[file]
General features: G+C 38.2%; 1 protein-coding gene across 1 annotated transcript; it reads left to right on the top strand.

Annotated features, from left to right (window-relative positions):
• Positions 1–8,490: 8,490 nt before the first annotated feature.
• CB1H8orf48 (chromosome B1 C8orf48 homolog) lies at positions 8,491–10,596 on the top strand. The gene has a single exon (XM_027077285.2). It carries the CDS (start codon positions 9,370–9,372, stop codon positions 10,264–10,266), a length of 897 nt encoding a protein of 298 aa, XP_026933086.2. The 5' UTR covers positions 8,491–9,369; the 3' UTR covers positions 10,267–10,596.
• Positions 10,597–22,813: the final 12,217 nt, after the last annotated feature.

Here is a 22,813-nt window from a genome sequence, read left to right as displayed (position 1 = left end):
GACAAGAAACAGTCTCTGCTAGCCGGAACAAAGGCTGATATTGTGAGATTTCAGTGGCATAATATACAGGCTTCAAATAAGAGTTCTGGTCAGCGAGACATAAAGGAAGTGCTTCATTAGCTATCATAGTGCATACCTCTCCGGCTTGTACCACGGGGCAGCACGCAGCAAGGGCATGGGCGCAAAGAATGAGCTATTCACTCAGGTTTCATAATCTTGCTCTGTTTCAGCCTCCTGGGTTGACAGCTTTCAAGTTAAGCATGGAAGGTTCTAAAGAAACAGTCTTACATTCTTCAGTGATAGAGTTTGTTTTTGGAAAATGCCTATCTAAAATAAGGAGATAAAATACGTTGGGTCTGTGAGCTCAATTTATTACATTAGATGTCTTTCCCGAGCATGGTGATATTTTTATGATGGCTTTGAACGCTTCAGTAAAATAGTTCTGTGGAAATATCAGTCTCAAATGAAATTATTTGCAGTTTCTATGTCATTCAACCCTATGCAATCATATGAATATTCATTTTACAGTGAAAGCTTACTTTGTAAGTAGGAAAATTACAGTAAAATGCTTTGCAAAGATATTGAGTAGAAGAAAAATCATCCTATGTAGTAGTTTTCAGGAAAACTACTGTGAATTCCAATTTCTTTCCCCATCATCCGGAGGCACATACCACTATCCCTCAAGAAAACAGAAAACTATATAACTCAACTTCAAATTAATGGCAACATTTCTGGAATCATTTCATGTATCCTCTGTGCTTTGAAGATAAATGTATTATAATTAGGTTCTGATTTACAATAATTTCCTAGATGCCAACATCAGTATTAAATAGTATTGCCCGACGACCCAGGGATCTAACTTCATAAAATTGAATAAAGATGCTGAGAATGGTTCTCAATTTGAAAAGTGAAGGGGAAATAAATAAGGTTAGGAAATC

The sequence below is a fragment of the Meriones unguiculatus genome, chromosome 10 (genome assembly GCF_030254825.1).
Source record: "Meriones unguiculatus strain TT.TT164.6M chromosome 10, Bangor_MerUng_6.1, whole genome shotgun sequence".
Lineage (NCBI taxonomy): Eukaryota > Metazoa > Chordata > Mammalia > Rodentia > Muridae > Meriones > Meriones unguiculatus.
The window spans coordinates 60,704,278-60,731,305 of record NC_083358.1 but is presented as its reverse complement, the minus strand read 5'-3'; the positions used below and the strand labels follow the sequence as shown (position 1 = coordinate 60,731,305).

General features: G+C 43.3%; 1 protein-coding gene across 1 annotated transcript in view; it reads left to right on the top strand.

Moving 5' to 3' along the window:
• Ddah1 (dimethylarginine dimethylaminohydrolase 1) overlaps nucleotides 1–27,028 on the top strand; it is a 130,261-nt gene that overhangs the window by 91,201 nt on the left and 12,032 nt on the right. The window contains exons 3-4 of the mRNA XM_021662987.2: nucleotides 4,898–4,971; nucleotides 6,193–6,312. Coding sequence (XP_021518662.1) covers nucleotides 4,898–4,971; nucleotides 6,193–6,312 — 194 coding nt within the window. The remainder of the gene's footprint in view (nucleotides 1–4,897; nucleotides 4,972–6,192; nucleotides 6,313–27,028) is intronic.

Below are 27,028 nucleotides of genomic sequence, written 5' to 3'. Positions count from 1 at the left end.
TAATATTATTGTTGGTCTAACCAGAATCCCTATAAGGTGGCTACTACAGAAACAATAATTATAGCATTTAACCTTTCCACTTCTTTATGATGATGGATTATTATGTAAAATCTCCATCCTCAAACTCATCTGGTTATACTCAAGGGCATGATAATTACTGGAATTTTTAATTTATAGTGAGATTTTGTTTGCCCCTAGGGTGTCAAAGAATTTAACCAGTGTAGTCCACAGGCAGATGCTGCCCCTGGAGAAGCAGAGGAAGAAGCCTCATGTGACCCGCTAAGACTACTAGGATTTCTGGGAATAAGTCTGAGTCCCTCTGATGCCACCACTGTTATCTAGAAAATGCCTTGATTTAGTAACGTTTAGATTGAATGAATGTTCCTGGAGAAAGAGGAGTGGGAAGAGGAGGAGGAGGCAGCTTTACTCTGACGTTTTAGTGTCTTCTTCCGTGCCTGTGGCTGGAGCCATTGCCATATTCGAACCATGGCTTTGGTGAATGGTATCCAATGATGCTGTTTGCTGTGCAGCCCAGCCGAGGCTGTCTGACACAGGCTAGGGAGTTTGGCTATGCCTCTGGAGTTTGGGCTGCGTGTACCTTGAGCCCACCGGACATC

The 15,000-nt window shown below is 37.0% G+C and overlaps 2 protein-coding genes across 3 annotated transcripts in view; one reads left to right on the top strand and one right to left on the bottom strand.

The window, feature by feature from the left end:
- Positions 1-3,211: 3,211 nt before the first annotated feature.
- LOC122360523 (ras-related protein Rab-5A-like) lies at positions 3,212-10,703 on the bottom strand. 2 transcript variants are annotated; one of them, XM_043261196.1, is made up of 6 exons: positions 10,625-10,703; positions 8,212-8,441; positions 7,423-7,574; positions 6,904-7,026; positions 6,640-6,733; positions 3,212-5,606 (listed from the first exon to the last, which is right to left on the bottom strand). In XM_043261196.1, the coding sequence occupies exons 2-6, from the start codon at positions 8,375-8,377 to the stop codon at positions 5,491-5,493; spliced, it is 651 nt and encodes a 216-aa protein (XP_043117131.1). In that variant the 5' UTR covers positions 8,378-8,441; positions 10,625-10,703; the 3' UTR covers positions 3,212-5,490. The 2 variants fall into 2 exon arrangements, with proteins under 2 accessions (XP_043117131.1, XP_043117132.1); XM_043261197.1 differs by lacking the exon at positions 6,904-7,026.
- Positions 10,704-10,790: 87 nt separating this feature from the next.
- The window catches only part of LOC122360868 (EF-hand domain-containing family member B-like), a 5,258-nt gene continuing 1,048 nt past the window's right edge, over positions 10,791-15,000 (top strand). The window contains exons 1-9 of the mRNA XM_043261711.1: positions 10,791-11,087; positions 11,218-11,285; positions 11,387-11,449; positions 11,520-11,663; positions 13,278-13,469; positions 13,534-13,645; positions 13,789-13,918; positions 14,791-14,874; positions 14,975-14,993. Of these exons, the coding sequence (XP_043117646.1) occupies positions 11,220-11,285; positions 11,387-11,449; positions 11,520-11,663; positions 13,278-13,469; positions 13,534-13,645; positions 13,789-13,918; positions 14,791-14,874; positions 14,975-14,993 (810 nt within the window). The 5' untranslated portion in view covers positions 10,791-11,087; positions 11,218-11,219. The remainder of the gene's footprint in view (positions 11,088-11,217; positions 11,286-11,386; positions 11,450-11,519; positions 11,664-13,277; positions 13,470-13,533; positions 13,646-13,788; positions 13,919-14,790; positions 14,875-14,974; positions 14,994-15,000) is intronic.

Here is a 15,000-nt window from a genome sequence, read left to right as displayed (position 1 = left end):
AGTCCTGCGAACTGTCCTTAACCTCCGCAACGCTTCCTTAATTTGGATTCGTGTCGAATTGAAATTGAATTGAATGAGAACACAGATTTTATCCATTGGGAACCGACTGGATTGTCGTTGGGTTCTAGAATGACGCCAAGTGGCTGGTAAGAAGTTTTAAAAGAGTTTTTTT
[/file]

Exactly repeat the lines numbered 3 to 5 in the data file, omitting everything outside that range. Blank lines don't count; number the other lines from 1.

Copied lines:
• Positions 1–8,490: 8,490 nt before the first annotated feature.
• CB1H8orf48 (chromosome B1 C8orf48 homolog) lies at positions 8,491–10,596 on the top strand. The gene has a single exon (XM_027077285.2). It carries the CDS (start codon positions 9,370–9,372, stop codon positions 10,264–10,266), a length of 897 nt encoding a protein of 298 aa, XP_026933086.2. The 5' UTR covers positions 8,491–9,369; the 3' UTR covers positions 10,267–10,596.
• Positions 10,597–22,813: the final 12,217 nt, after the last annotated feature.